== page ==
The astrophysicist from Szeged also contributed to the hydrodynamic analysis of the shape of the long-known but as yet undiscovered supernova remnant in the central region of the Milky Way.
Based on radio frequency studies conducted by the Milky Way Galaxy Center, we know that many starbursts have occurred in the central region of our galaxy in the last hundred thousand years. Shock waves from supernova remnant (SNR) bubbles pollute their environment with heavier elements, initiate the formation of new generations of stars, and may even contribute to the development of the supermassive black hole at the galactic core known as Sgr A*. However, due to their great distance of more than 25,000 light-years from us, we know very little about the properties of these giant gas bubbles. Even in the case of Sgr A East, the most studied supernova remnant in the center of the galaxy, we don’t know the origin or time of the explosion or even if the gas cloud is in front of or behind the central black hole…
New research, whose authors include Barnabas Barna, an astronomer at the SZTE Institute of Physics, has provided even more precise answers to these questions.
The researchers started from what little information is known for certain about Sgr A East: these are just the shape and size of the remains. However, if we add to this that according to theories, supernova explosions are essentially spherically symmetric processes, it follows that we can infer environmental effects from the shape of the remnants. Stellar winds from the central region, interstellar layers of matter, dense molecular clouds – just a few examples of the effects that can affect the size and shape of the SNR. Building on previous studies targeting the galactic center, the researchers built a kind of “obstacle course” for the models, where environmental influences can be studied together or separately. For the simulations, a code designed for hydrodynamic calculations was used, which can be used to model rapidly expanding gas bubbles in various environments, including SNRs.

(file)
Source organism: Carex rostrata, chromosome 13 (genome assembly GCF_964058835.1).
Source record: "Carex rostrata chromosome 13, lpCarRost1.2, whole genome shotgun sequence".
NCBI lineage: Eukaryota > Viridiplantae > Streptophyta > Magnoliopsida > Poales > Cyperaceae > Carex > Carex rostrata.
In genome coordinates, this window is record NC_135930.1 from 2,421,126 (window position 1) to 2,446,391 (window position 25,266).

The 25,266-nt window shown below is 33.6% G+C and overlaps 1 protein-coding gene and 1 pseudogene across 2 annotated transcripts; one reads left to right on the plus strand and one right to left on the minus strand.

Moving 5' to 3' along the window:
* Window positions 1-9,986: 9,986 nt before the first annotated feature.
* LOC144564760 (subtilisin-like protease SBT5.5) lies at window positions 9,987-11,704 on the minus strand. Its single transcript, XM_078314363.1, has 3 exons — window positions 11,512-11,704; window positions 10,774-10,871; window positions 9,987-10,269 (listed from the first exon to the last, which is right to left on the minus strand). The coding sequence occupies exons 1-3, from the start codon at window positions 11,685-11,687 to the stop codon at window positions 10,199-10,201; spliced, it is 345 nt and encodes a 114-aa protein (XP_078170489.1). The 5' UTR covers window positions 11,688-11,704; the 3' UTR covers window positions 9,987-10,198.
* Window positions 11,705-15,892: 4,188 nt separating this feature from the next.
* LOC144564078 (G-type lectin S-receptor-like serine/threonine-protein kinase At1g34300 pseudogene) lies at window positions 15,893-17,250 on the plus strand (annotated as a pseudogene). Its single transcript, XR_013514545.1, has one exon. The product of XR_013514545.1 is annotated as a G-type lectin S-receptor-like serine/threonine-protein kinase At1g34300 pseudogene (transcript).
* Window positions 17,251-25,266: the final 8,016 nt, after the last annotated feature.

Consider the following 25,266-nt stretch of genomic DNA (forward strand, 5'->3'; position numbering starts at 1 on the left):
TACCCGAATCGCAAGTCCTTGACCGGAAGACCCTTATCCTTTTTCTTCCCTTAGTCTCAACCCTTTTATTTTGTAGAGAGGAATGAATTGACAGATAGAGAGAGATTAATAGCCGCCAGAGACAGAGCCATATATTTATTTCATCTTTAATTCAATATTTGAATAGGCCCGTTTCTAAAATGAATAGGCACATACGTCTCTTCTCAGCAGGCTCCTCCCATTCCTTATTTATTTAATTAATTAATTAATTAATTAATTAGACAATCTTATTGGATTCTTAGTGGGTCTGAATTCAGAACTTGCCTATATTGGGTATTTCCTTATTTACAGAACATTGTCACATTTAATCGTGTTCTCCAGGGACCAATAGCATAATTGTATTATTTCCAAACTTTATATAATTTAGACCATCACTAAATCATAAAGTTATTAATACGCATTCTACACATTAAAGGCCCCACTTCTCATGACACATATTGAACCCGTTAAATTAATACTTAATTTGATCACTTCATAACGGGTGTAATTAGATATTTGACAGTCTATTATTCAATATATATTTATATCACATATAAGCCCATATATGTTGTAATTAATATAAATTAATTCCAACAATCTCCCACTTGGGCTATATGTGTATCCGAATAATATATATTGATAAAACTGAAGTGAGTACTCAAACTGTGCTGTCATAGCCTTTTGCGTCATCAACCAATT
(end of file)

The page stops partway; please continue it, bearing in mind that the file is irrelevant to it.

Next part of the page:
After testing the obstacle course, all that remained was to find out where and when the explosion could have started. To do this, the research team ran thousands of simulations, continuously experimenting with all conceivable combinations of parameters, and finally selected the one that best reproduces the shape of Sgr A East as the winner.
According to the most likely scenario obtained from supernova remnant synthesis, the explosion could have occurred 10,000 years ago – viewed from the direction of the solar system – about 12 light-years behind the supermassive black hole. Depending on the age of the remnants, a massive star may have exploded (the so-called implosion supernova), but a special thermonuclear supernova of relatively lower energy (the so-called Iax) cannot be ruled out either.
The study makes an interesting claim not only about the past, but also about the distant future: The movement and expansion of the supernova remnant has not stopped and is still “sweeping” interstellar gas in its path. However, in the long run, the residual pathway can only lead in one direction: deep into Sgr A*. According to models, approximately 70,000 years later. It funnels 1,000 solar masses of material into the supermassive black hole’s immediate vicinity, further fattening the already 3.6 million solar mass monster.
famous Astronomy and astrophysics A preprint copy of an accepted publication in a trade journal on this link Available.
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